Blending Recreation & Education

Sitting in stunning border countryside, Philiphaugh is a vibrant estate being run meticulously with consideration to the community at its very heart.

With an enviable position on the River Ettrick, the estate has created a Salmon Viewing Centre, which serves as a popular tourist attraction but, possibly more importantly, is also a superb educational facility. Children can learn the life cycle of salmon and their journey upstream. Three underwater cameras show live footage from the river and fish pass. A fish counter is to be fitted in the pass: this will give an accurate reading of the number of salmon and sea trout, which migrate over the Murray cauld every year.

In addition to the Salmon Viewing Centre, a massive metal water wheel can be seen on the mill lade. In high water, the wheel will still turn slowly to demonstrate the power of water used to turn the old circular saw in the sawmill. The fully restored walled garden grows a wide variety of produce that can be tasted at the Waterwheel Café or bought fresh from the soil to take home. Three trainees have found full time jobs, following training under the head gardener.

Children can be kept busy with The Brass Rubbings Trail. The Estate acts as host to many and varied groups including the Ettrick Forest Archers, who meet regularly throughout the year. Scouts frequently camp at Philiphaugh for their annual outing and recently over 500 Scouts from all over the country camped on the estate: it being the perfect environment for orienteering, learning survival skills, map reading, outdoor living and team building. The local Mountain Rescue Team regularly train here too.

Continuing the education via recreation theme, there is a designated walk, following the site of the Battle of Philiphaugh of 13th September 1645. This was a battle between the Covenanters and the Royalists and as one walks along the route, there are information boards on which you can scan your smartphone and download an audio description of how the battle unfolded. The Estate has also hosted a re-enactment of the battle played out by some 200 members of the Sealed Knot and even Musquetiere from Memmingen. Alasdair Hutton of Edinburgh Tattoo fame was the commentator and some 1000 people attended over the two days.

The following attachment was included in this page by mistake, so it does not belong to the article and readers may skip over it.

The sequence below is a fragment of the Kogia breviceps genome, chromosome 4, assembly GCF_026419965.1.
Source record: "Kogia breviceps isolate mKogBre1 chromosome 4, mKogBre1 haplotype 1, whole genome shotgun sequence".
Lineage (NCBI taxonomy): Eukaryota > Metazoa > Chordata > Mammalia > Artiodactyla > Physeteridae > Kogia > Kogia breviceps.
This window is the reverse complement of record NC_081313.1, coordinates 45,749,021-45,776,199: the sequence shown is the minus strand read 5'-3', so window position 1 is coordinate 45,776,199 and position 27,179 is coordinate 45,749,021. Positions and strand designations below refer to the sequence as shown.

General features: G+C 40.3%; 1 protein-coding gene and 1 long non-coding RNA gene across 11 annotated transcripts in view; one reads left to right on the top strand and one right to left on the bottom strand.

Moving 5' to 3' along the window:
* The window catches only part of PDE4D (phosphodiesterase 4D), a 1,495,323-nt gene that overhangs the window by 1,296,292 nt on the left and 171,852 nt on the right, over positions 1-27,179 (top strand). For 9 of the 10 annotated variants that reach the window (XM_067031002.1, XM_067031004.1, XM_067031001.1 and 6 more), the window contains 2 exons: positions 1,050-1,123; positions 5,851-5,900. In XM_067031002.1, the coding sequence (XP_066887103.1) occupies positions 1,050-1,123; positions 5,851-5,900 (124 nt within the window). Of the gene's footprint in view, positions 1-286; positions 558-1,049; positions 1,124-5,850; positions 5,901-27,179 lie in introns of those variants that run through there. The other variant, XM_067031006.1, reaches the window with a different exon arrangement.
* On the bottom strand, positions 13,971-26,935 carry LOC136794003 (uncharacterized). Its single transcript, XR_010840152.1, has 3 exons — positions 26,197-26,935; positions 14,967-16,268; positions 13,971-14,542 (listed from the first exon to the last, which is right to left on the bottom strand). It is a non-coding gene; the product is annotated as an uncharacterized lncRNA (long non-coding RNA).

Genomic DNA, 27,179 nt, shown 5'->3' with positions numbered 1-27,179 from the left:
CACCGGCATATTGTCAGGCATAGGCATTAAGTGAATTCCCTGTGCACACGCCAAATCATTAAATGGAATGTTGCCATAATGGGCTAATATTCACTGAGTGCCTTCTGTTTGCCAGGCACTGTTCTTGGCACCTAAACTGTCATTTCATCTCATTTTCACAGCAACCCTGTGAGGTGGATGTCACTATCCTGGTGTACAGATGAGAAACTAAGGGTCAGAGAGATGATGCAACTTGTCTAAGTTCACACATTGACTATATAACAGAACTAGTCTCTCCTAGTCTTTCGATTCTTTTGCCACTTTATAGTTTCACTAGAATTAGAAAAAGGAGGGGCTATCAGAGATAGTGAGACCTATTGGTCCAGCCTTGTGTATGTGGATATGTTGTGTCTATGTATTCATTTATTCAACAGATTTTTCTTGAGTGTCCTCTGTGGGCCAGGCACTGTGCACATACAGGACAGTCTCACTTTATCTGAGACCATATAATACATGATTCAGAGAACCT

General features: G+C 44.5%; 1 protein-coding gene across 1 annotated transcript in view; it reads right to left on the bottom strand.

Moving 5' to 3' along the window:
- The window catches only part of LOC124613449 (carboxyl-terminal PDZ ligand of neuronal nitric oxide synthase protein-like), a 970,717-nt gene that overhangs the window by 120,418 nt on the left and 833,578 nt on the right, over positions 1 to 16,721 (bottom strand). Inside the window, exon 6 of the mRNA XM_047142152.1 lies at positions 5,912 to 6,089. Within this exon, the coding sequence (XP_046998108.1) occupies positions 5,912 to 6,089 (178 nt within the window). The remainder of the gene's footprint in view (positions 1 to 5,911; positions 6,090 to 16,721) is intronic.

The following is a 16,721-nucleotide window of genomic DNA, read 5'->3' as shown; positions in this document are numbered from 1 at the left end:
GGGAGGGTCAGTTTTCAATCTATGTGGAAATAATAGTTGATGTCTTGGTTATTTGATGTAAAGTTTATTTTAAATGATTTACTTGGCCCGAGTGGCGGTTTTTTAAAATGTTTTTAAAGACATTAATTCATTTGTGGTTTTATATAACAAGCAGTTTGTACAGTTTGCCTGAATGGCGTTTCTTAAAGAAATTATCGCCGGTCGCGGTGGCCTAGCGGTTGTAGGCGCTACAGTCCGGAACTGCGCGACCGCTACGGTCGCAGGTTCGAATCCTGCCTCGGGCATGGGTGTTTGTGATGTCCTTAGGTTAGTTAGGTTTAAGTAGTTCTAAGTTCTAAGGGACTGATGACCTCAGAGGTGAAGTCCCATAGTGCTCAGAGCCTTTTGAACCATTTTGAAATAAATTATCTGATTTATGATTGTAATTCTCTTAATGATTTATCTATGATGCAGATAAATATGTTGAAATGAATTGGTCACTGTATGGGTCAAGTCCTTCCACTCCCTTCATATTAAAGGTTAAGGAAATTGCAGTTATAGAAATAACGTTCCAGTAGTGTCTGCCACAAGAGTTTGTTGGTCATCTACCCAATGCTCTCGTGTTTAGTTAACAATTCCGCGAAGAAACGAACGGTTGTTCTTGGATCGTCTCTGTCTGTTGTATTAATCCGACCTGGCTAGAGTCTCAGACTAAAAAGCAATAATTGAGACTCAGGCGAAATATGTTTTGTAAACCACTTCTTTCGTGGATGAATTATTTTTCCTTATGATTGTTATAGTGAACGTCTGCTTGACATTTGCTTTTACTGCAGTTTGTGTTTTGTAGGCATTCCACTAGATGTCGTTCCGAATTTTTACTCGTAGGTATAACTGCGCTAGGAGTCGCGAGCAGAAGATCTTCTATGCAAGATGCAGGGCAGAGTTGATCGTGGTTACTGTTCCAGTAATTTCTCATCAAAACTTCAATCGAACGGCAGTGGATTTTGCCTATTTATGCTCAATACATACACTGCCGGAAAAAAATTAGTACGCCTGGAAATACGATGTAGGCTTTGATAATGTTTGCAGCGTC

The Estate has built an extensive car park area for the public, as this is a popular area for dog walkers along the river. In addition to this is The Waterwheel Café, which is heaving all year round and serves fabulous produce, much of which is derived from or grown on the estate. Naturally, the café is a commercial enterprise, but it has created local employment and is a welcome addition to the hospitality available in the area.

Further up the valley towards St Mary’s Loch, the estate has been planting native woodlands on the hill to help restore the ancient Ettrick Forest.

What is most impressive about Philiphaugh is that much of what is on offer has been developed at the expense of the Estate to benefit the local community and greater public. Not only that, but it has been done with thought and consideration. It is tasteful, educational, accessible and simply a lovely place to visit, and the family who own the estate are thrilled to share their surroundings with the wider community.